Construction work of establishing a State-run Tibet Buddhism Academy in Tibet Autonomous Region has been started on 20th October 2008. Following is what an ex-student of the Beijing Tibet Buddhism Academy has got to say about this new development.
(This photo was taken at the opening ceremony of the Beijing Tibet Buddhism Academy in 1987)
If someone were to ask me “Is the Beijing Tibet Buddhism Academy something you really need?”, I would answer without the slightest hesitation that in our case it is of more harm than benefit. Of course, the Tibet Buddhism Academy can be regarded as a high-flying flag that was proudly raised by the great 10th Panchen Lama from blood dropping jaws of the Red Chinese Communist Party [in 1987]. The Panchen Lama shed sweat and blood with supreme determination to lay the path to a bright future for his country, the land of snows. However, in terms of the present situation, it has become no more than a tool used for exclusively political purposes. Their stated aim of cultivating (religious) personnel who “love the Dharma and love the Nation” inflicts a very deep wound in the minds of those who love the Dharma. They select educated people from each major monastery in Tibet, keep them for 6 months or a year or two on the pretext of doing training, then give each of them a fake award of no use to anyone, and send them back to where they came from. This family of educated trainees, sheltered for warmth in a fold of the Reds’ cloak, are each tagged with the fake award, whether they like it or not, and, impregnated with an empty mission, they are packed off back to their native places. In reality, like our saying “Love is not for the cattle, love is for blood”, there is nothing more to this than containing Western pressure and enhancing the external image.
Such is the degree of ‘Toerim Rabjampa’ (‘master of higher studies’) which they earnestly award us. By handing out this grand title to each graduate, there is a sense that the rot has set in to Tibetan education. At that academy, the time generally allocated to culture and the arts is 10%, religion 60% and politics 30%. In reality everyone knows that one could not possibly complete a thorough course on the five scriptural treatises (of Buddhist philosophy) in the space of a year or two. Why should students who have already studied the Buddhist doctrine rigorously and attained the supreme result in Tibetan monasteries in Tibet give the credit to the Beijing Tibetan Buddhism Academy?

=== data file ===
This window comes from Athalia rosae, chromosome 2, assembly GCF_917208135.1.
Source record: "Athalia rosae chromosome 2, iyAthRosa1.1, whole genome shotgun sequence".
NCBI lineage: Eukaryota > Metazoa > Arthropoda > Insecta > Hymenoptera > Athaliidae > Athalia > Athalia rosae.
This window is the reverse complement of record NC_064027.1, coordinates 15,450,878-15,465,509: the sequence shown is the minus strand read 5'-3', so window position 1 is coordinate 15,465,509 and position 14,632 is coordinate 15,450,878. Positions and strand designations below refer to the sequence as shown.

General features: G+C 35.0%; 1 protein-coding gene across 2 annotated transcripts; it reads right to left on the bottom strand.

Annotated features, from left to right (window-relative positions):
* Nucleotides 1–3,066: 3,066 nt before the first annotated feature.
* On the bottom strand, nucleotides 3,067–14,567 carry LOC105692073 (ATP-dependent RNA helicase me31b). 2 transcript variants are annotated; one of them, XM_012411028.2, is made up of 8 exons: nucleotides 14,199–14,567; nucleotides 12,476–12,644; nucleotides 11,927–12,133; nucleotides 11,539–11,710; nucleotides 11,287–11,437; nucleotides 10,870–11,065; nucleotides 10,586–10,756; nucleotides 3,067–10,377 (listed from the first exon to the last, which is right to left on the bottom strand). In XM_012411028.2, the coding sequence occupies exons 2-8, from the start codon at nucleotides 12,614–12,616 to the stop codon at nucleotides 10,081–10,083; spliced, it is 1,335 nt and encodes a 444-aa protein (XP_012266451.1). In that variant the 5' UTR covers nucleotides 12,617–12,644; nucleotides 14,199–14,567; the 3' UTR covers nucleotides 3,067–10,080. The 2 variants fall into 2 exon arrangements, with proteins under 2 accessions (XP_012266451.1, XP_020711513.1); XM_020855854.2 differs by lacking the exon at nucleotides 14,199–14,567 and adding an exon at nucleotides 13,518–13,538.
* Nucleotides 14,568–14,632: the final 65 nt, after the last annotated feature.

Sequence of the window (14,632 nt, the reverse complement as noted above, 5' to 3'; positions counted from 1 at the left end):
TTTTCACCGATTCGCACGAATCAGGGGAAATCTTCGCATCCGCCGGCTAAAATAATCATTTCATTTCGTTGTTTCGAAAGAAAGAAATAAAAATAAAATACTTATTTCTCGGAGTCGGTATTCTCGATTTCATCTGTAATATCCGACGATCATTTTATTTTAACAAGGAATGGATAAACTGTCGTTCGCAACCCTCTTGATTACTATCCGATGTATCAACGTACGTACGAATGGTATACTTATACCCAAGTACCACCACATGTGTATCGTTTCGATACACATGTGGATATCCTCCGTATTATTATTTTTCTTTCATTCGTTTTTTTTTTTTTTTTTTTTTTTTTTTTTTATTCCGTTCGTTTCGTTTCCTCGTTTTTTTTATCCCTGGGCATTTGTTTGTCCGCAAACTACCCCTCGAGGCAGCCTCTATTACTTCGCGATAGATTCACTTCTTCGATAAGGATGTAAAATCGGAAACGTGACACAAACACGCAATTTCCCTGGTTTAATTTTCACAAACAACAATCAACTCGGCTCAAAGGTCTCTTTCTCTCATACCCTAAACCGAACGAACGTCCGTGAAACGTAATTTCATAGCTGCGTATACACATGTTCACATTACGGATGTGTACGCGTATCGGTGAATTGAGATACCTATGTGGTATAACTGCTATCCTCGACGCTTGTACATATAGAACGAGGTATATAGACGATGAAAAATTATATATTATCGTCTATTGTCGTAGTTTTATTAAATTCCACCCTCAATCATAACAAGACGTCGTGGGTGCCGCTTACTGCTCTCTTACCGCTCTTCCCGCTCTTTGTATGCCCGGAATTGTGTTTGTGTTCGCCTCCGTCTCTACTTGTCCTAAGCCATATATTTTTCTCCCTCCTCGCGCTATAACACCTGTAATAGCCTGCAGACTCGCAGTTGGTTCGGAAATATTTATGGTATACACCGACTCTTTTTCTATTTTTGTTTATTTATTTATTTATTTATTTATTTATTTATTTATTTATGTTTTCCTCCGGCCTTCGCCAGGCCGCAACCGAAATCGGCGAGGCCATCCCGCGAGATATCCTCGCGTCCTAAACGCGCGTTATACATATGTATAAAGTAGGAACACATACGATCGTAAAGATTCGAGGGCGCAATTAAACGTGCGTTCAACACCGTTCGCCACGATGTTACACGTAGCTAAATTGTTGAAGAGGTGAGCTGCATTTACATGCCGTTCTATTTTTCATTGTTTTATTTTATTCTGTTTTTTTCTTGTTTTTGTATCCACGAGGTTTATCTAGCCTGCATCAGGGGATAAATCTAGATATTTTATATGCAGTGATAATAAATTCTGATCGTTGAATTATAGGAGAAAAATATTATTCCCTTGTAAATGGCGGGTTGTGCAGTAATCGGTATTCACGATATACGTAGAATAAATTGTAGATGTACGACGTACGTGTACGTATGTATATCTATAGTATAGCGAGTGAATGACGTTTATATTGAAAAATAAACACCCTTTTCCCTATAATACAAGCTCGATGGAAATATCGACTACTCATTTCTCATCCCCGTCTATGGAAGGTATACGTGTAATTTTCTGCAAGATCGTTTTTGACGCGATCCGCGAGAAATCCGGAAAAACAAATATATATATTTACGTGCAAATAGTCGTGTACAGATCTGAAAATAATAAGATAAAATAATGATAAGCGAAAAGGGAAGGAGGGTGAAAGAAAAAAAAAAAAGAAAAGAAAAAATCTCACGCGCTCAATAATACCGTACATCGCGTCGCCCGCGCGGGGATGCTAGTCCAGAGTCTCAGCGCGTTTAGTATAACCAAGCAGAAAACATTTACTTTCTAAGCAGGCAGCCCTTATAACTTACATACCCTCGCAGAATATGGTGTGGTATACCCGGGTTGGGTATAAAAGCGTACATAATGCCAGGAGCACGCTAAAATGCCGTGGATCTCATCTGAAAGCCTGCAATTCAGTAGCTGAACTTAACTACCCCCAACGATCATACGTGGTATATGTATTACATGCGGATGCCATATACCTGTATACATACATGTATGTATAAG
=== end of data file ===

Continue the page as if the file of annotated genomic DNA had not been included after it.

Nonetheless, as far as they are concerned, like the saying “The cock signals the dawn, but the donkey gets the benefit”, the credit will go to them. I myself stayed there for two years, supposedly studying. In fact, I joined with high ambition, but by the end I could no longer avoid showing a sighing, embarrassed face to my family.
Take the two year course in computer for example. For a year, they taught us three things: how to open a new Word file, how to input and how to interchange between the programmes. I myself already knew these things, and during the course, I asked the teacher whether we couldn’t study other computer skills. The teacher said that “It is not allowed to teach you those things”. When I asked why not, the teacher replied that “The higher ups have decided that you can only be taught those three”, and then I could really see their true face. Oh dear! When I think about falling into their trap, it gets my nerves going to the full, and the willingness to study is completely gone. For me, those two years felt like ten. Now when I look back, I realise that I spent two years there for the sake of a fake award, and I really feel great regret at having wasted that time. I thought of getting myself expelled, but they take a different view, and it could create big problems in trying to do other kinds of work in the outside world. If you were to be expelled, it would automatically constitute a political offence. In that involuntary environment, one suffering is piled up on another.
Now this year they are selecting qualified young monks from the Gelukpa school and qualified young monks from the Nyingma school from across the three provinces of Tibet. I call on other young monks of my vocation to think carefully. There is no point in languishing in China for the sake of a useless title.